Bipartisan legislation that would regulate faith-based boarding schools like the now-defunct Circle of Hope Girls’ Ranch in southwest Missouri’s Humansville is heading to the governor’s desk, after receiving final legislative approval.
House Minority Leader Crystal Quade (D-Springfield) praises the bill sponsors, State Reps. Rudy Veit (R-Wardsville) and Keri Ingle (D-Lee’s Summit). Representative Ingle is a practicing licensed master social worker, and has worked in child welfare.
“I would say a big thank you to Representative Keri Ingle and and Rudy Veit for their work on that bill. Folks have been trying to fix that loophole for 20-plus years in the state of Missouri. It has been an ongoing problem,” Leader Quade says.
Current Missouri law doesn’t allow any regulation or oversight on residential care facilities for children, as long as the facilities declare themselves as religious.
The owners of the Circle of Hope ranch remain jailed without bond, after being charged with 102 felonies between them. Boyd and Stephanie Householder are scheduled to appear again in court on Thursday in Stockton, for a preliminary hearing. Judge James Nichols has ordered them held without bond, saying they are flight risks and that there is a “great potential” for witness tampering and intimidation.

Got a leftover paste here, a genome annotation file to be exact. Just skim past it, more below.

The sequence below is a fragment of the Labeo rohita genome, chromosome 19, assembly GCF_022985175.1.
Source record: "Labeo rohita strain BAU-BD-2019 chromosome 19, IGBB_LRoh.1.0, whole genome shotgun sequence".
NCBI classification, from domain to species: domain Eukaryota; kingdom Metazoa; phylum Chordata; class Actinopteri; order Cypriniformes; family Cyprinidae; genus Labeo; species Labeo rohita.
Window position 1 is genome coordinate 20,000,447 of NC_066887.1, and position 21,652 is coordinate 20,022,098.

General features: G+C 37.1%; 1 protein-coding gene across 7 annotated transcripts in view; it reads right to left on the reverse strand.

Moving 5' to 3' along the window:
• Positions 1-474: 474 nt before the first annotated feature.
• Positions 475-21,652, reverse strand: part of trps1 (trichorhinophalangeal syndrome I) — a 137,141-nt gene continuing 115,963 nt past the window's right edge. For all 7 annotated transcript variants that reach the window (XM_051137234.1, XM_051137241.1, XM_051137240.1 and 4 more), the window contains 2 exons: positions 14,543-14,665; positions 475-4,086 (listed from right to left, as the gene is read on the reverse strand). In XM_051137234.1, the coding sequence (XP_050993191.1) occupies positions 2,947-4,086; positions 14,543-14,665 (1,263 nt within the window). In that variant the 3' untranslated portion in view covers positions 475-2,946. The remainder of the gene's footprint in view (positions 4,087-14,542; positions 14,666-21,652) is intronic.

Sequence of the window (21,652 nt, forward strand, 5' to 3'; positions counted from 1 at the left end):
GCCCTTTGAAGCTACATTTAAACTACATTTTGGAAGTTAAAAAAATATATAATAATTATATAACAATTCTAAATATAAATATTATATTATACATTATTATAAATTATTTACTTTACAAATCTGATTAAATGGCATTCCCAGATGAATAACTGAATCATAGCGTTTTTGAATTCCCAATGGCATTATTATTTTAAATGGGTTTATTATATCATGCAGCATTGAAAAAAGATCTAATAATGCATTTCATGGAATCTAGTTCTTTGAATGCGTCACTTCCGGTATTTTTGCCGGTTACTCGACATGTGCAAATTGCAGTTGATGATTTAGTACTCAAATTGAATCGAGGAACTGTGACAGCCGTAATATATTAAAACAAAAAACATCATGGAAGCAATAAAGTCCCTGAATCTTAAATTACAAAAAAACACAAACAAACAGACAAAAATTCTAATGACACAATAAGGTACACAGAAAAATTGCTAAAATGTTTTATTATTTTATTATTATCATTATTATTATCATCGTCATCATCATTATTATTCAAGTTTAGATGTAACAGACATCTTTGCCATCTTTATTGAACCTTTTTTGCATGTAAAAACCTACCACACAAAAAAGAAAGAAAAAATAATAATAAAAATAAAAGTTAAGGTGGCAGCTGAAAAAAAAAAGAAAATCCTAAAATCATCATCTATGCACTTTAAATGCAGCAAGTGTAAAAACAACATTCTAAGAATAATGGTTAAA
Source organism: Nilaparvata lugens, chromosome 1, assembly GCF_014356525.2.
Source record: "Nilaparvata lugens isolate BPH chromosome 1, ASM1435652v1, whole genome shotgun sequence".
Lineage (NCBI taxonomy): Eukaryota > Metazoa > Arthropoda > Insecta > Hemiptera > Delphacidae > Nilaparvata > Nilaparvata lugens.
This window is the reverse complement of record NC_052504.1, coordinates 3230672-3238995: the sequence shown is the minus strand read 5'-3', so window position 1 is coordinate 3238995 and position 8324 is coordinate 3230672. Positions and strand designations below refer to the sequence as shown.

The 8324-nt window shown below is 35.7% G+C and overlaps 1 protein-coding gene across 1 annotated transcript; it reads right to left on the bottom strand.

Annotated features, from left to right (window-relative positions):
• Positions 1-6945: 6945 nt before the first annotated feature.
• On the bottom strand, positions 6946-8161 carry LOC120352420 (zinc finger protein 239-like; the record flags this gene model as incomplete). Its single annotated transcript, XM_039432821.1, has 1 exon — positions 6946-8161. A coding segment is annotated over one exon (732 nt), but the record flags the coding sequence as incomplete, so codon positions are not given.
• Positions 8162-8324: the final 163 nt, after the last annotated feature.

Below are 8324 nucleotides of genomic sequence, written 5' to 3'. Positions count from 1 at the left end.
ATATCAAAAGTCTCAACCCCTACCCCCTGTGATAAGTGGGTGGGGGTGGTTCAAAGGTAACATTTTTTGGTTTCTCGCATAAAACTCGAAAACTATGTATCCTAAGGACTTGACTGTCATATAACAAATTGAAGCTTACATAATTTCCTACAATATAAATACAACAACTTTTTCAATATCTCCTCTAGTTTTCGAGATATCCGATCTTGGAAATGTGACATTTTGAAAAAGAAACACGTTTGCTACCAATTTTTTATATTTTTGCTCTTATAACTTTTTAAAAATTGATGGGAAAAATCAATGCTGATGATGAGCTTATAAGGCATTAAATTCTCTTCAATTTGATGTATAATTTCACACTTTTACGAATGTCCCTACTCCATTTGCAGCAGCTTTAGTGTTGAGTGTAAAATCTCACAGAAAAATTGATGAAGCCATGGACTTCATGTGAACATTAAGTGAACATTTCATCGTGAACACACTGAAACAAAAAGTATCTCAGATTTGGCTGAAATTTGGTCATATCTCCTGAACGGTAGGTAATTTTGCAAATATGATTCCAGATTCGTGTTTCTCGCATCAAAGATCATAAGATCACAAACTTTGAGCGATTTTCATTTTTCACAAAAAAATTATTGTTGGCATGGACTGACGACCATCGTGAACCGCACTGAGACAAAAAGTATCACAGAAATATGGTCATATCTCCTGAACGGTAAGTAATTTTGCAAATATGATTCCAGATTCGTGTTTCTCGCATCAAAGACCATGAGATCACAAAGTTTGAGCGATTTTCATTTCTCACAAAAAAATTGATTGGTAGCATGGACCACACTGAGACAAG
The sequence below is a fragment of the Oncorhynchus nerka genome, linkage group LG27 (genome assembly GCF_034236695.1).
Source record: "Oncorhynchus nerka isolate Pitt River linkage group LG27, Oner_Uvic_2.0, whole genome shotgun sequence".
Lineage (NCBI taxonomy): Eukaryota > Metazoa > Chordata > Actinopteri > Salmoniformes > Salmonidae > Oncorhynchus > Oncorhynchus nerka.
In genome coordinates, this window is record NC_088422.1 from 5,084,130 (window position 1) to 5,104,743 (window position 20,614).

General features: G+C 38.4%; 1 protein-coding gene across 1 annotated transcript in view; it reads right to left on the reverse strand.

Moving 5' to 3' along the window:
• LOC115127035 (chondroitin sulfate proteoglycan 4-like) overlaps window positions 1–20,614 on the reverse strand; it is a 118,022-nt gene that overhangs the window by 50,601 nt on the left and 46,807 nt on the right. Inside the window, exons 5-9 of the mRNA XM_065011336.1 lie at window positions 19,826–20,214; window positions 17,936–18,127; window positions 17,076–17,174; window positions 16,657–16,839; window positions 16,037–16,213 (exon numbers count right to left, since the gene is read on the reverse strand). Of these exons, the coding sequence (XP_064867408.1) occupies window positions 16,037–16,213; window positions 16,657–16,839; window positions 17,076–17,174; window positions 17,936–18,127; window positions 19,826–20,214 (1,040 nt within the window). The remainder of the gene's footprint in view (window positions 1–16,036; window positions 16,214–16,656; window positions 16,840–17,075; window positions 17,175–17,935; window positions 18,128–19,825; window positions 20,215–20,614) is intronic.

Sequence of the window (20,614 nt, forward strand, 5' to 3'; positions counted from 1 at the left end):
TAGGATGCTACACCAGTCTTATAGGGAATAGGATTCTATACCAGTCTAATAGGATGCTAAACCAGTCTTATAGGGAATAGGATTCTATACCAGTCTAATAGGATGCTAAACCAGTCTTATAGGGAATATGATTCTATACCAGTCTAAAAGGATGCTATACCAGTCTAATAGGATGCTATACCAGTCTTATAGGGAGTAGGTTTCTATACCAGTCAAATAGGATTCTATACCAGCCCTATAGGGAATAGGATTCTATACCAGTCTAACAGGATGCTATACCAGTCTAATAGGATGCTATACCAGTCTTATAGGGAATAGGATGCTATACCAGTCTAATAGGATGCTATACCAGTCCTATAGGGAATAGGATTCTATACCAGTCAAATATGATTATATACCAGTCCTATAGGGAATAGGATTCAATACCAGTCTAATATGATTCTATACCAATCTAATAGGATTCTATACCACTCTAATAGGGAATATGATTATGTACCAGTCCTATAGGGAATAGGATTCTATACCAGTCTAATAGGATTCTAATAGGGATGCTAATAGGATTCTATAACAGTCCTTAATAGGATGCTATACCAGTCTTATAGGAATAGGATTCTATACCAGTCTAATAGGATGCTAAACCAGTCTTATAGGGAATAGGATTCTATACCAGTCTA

Missouri Attorney General Eric Schmitt (R) announced the charges in March, saying it is one of the “most widespread cases of sexual, physical and mental abuse patterns against young girls in Missouri history.”
During Friday evening’s end-of-session press briefing, Leader Quade told Missourinet that she’s pleased with the criminal charges, and with House Bills 557 and 560 that are on the governor’s desk.
“Now we have these felony charges, hopefully folks are going to be held accountable. But almost more importantly, we’re going to be able to prevent this stuff from happening in the future,” says Quade.
As for Representative Ingle, she says the issue with faith-based boarding schools goes well beyond the Circle of Hope, and that this appears to be a systemic issue. NBC’s “Dateline” has profiled her legislative efforts on the bill this year.
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